The town’s name itself “Baden-Baden” (named after Count Baden) sounds already enticing. Built against the old railway station, its Festspielhaus programs the biggest stars in opera for Germany’s largest auditorium. A Mecca for music lovers, this festival house doesn’t have its own ensemble, but through its generous sponsoring brings the great productions to the dreamy idylle.
The Festspielhaus in Baden-Baden pretty much programs only big stars. A prime example was the Fall Festival this season. Grigory Sokolov opened with a piano recital, which I did not attend. I came for Cecilia Bartoli in Bellini’s Norma and Christian Gerhaher with Schubert’s Die Winterreise, and Anne-Sophie Mutter breathtakingly delivering Mendelssohn’s Violin Concerto together with the London Philharmonic Orchestra. Robin Ticciati, the ballerino conductor, is not my favorite, but together they certainly impressed in Mendelssohn.
Mahler as dramatist! Mahler Symphony no 8 with Vladimir Jurowski and the London Philharmonic Orchestra at the Royal Festival Hall. Now we know why Mahler didn't write opera. His music is inherently theatrical, and his dramas lie not in narrative but in internal metaphysics. The Royal Festival Hall itself played a role, literally, since the singers moved round the performance space, making the music feel particularly fluid and dynamic. This was no ordinary concert.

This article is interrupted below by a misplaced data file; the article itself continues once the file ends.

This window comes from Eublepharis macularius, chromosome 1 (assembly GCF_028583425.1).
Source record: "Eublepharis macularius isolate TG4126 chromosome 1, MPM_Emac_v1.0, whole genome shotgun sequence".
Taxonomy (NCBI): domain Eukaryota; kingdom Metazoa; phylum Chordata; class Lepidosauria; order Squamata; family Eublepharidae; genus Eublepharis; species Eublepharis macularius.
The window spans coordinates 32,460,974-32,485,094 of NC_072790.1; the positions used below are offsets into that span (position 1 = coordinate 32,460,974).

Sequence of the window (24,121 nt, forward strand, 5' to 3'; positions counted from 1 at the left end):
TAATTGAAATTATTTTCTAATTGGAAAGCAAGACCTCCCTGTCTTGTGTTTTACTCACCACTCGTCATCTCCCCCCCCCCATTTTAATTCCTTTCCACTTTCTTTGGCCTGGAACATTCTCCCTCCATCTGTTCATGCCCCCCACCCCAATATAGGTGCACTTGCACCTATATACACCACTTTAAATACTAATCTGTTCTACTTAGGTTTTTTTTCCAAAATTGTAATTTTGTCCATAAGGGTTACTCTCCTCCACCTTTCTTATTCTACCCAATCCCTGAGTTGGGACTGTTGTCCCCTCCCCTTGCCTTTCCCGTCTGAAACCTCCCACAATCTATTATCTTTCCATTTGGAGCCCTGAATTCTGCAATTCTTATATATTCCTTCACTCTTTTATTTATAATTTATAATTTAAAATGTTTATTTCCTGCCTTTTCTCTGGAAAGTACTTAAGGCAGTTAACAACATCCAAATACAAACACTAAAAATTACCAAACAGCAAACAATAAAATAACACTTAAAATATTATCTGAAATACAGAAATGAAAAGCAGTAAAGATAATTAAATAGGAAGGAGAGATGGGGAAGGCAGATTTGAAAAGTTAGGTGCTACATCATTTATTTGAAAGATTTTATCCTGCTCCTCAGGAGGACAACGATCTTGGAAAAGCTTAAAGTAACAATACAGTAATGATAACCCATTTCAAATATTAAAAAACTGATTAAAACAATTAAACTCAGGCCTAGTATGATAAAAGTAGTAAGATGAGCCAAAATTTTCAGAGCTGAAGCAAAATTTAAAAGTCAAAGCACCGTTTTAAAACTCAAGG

Imagine a fête galante by Jean-Antoine Watteau brought to life, its colour and movement infusing a bucolic scene with charm and theatricality. Jean-Philippe Rameau’s opéra-ballet Les fêtes d'Hébé, ou Les talens lyriques, is one such amorous pastoral allegory, its three entrées populated by shepherds and sylvans, real characters such as Sapho and mythological gods such as Mercury.
Whatever one’s own religious or spiritual beliefs, Bach’s St Matthew Passion is one of the most, perhaps the most, affecting depictions of the torturous final episodes of Jesus Christ’s mortal life on earth: simultaneously harrowing and beautiful, juxtaposing tender stillness with tragic urgency.
Lindy Hume’s sensational La bohème at the Berliner
Staatsoper brings out the moxie in Puccini. Abdellah Lasri emerged as a
stunning discovery. He floored me with his tenor voice through which he
embodied a perfect Rodolfo.
Listening to Moritz Eggert’s Caliban is the equivalent of
watching a flea-ridden dog chasing its own tail for one-and-half hours. It
scratches, twitches and yelps. Occasionally, it blinks pleadingly, but you
can’t bring yourself to care for such a foolish animal and its